Puntolory
12-10-2014, 08:49 PM
I think the solution you posed is pretty elegant. Changing out a tag sensor for an impact sensor and adding in an extra piece of Hologram/Sticker Panel shouldn't cause any catastrophies thermo-wise (that I know of, at least). My only recommendation would be to put the tags on the more frequently occurring item, i.e. if you have more sponge blocks than white matter pieces, put the impact sensor on the white matter and the tag on the holo/sticker panel attached to the sponge (or switch them if the reverse is true).

I understand. I'm working in a level where there are going to be multiple material pieces that act like the sponge material in the pictures, and I was worried they could affect badly the thermometer when there were lots of them. I think I should at least give it a try and test it.
Thanks for the answer!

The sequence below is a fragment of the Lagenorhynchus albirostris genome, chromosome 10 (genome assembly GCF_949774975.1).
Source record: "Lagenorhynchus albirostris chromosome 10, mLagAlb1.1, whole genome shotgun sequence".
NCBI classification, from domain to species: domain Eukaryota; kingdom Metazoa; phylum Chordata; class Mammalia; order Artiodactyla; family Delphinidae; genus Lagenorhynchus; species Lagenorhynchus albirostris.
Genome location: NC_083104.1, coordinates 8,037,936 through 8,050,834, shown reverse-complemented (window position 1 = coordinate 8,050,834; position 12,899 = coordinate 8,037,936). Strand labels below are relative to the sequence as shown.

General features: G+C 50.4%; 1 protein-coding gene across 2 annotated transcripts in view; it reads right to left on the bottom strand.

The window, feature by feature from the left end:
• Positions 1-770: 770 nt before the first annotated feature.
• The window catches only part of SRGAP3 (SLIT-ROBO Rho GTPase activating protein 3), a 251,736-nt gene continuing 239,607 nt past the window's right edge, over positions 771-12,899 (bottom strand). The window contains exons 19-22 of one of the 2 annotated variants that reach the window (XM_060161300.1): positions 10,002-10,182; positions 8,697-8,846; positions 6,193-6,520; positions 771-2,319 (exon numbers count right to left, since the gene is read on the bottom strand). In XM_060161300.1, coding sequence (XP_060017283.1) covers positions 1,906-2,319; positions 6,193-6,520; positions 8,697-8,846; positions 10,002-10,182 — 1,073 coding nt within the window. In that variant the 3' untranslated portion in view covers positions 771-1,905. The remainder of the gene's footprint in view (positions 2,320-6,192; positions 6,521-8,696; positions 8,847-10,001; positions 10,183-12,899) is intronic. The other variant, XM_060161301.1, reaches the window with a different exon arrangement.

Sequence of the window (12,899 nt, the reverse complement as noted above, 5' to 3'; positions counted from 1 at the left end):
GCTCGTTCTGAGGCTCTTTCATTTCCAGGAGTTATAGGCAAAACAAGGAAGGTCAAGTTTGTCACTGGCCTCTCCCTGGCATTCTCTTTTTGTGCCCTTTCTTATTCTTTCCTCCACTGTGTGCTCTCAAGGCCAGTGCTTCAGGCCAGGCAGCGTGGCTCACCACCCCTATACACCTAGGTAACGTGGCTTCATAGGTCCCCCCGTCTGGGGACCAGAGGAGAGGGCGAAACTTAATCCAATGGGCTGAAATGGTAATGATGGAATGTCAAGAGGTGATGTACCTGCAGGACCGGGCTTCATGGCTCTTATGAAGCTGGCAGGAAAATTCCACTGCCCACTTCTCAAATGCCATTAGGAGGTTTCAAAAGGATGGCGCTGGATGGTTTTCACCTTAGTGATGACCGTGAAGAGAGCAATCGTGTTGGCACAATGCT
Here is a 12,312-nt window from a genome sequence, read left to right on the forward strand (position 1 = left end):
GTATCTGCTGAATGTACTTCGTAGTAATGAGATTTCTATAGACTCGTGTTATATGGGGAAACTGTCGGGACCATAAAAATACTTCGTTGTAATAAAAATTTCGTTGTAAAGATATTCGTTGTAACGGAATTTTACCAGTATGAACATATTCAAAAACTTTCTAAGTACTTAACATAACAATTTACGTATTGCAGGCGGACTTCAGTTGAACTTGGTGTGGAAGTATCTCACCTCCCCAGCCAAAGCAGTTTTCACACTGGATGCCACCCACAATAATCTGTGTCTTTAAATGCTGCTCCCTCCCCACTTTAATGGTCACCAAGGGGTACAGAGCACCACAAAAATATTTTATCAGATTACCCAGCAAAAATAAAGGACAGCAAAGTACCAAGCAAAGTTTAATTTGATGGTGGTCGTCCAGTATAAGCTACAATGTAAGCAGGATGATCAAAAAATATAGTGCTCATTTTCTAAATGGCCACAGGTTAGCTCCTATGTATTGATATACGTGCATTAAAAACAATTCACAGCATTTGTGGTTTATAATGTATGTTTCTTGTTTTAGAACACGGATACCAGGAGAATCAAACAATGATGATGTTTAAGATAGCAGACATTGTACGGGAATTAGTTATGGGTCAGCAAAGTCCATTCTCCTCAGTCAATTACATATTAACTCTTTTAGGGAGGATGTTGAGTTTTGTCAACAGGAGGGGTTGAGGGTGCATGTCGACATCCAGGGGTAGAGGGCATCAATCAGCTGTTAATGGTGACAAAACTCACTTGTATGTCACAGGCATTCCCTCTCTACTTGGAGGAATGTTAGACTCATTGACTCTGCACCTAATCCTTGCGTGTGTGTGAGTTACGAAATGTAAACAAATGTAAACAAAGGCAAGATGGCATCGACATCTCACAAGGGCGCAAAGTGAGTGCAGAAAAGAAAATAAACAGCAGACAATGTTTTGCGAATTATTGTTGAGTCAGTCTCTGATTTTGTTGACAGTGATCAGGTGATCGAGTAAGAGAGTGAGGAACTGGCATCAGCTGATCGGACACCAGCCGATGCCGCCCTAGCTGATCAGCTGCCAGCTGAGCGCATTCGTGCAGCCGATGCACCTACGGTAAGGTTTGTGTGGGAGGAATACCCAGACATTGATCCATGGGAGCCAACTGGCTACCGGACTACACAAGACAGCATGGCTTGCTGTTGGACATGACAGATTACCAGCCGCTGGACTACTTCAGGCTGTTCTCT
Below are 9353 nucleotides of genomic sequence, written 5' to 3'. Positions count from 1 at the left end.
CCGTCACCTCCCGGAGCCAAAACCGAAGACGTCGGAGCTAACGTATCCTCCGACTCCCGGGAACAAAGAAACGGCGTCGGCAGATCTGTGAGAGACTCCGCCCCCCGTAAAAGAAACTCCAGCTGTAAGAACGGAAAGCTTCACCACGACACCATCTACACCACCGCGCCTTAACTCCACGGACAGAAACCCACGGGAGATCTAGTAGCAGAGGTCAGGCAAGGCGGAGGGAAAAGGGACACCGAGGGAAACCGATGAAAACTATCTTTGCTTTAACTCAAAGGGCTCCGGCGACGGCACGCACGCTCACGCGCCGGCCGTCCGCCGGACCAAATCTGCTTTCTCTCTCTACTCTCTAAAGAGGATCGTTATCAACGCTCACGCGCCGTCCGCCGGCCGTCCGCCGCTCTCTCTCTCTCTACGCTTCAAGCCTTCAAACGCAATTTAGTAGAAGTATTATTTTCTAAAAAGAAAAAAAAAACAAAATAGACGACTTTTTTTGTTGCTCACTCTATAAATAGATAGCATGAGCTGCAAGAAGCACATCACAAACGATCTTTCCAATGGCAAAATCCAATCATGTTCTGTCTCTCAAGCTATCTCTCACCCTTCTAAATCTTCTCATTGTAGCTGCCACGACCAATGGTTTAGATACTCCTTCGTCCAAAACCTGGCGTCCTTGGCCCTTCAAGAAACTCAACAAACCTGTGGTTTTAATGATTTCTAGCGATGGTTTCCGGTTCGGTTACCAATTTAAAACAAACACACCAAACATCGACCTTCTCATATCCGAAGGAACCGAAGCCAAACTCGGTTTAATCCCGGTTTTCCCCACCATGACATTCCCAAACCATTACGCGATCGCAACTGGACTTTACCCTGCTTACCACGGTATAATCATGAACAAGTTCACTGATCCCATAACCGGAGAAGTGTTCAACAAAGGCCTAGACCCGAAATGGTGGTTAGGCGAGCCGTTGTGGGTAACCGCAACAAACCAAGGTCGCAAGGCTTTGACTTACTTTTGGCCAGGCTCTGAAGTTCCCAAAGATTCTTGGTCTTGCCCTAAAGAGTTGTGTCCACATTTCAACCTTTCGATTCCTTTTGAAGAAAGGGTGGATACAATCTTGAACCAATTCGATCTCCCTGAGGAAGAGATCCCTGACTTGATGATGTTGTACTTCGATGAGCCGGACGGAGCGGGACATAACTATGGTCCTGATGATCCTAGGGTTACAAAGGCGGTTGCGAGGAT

peabodyman
12-11-2014, 01:43 AM
You could resize the tags to be large and pepper the entire visible side of material in the tag.

LittleBigDave
12-11-2014, 08:10 AM
You could resize the tags to be large and pepper the entire visible side of material in the tag.

For logic purposes, tags only have a pinpoint location (their center) regardless of their appearance size, so resizing tags would not be useful.

I like Mr. LongJohn's suggestion of reversing which piece has the sensor, and which has the tag. You could try putting a tag at each concave vertex of your object (such as each corner of the sponge square), since most of the time one of those would be in range if the sponge was in range. (Unless the length of a side of your objects is large relative to the sensor radius)

The only way to test for collision areas in the general case is with holo and impact sensors as you proposed. That's a pretty common technique, and not especially thermo wrecking on its own. You might benefit from the dynamic thermo features in LBP3 too (assuming its bugs have been sorted).

peabodyman
12-11-2014, 04:27 PM